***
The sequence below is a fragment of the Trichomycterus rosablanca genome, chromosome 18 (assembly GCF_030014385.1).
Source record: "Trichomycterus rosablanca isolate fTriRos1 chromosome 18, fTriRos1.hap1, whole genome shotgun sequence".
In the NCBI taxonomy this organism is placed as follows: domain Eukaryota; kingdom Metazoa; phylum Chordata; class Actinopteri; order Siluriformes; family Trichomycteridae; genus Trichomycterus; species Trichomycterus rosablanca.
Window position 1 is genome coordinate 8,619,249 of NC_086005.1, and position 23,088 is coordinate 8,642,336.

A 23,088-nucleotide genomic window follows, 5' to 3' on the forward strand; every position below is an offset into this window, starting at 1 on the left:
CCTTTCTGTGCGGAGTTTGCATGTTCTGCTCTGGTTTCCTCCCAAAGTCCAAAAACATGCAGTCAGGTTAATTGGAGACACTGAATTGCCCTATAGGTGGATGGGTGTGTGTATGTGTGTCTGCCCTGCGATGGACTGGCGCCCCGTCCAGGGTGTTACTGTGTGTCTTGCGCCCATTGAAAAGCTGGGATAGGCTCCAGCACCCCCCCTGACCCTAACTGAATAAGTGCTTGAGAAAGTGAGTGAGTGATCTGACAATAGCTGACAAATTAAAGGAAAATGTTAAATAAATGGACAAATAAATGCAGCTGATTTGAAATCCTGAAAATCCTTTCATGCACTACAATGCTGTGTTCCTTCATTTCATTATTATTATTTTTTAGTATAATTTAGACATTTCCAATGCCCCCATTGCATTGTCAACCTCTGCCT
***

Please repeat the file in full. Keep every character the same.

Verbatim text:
The sequence below is a fragment of the Trichomycterus rosablanca genome, chromosome 18 (assembly GCF_030014385.1).
Source record: "Trichomycterus rosablanca isolate fTriRos1 chromosome 18, fTriRos1.hap1, whole genome shotgun sequence".
In the NCBI taxonomy this organism is placed as follows: domain Eukaryota; kingdom Metazoa; phylum Chordata; class Actinopteri; order Siluriformes; family Trichomycteridae; genus Trichomycterus; species Trichomycterus rosablanca.
Window position 1 is genome coordinate 8,619,249 of NC_086005.1, and position 23,088 is coordinate 8,642,336.

A 23,088-nucleotide genomic window follows, 5' to 3' on the forward strand; every position below is an offset into this window, starting at 1 on the left:
CCTTTCTGTGCGGAGTTTGCATGTTCTGCTCTGGTTTCCTCCCAAAGTCCAAAAACATGCAGTCAGGTTAATTGGAGACACTGAATTGCCCTATAGGTGGATGGGTGTGTGTATGTGTGTCTGCCCTGCGATGGACTGGCGCCCCGTCCAGGGTGTTACTGTGTGTCTTGCGCCCATTGAAAAGCTGGGATAGGCTCCAGCACCCCCCCTGACCCTAACTGAATAAGTGCTTGAGAAAGTGAGTGAGTGATCTGACAATAGCTGACAAATTAAAGGAAAATGTTAAATAAATGGACAAATAAATGCAGCTGATTTGAAATCCTGAAAATCCTTTCATGCACTACAATGCTGTGTTCCTTCATTTCATTATTATTATTTTTTAGTATAATTTAGACATTTCCAATGCCCCCATTGCATTGTCAACCTCTGCCT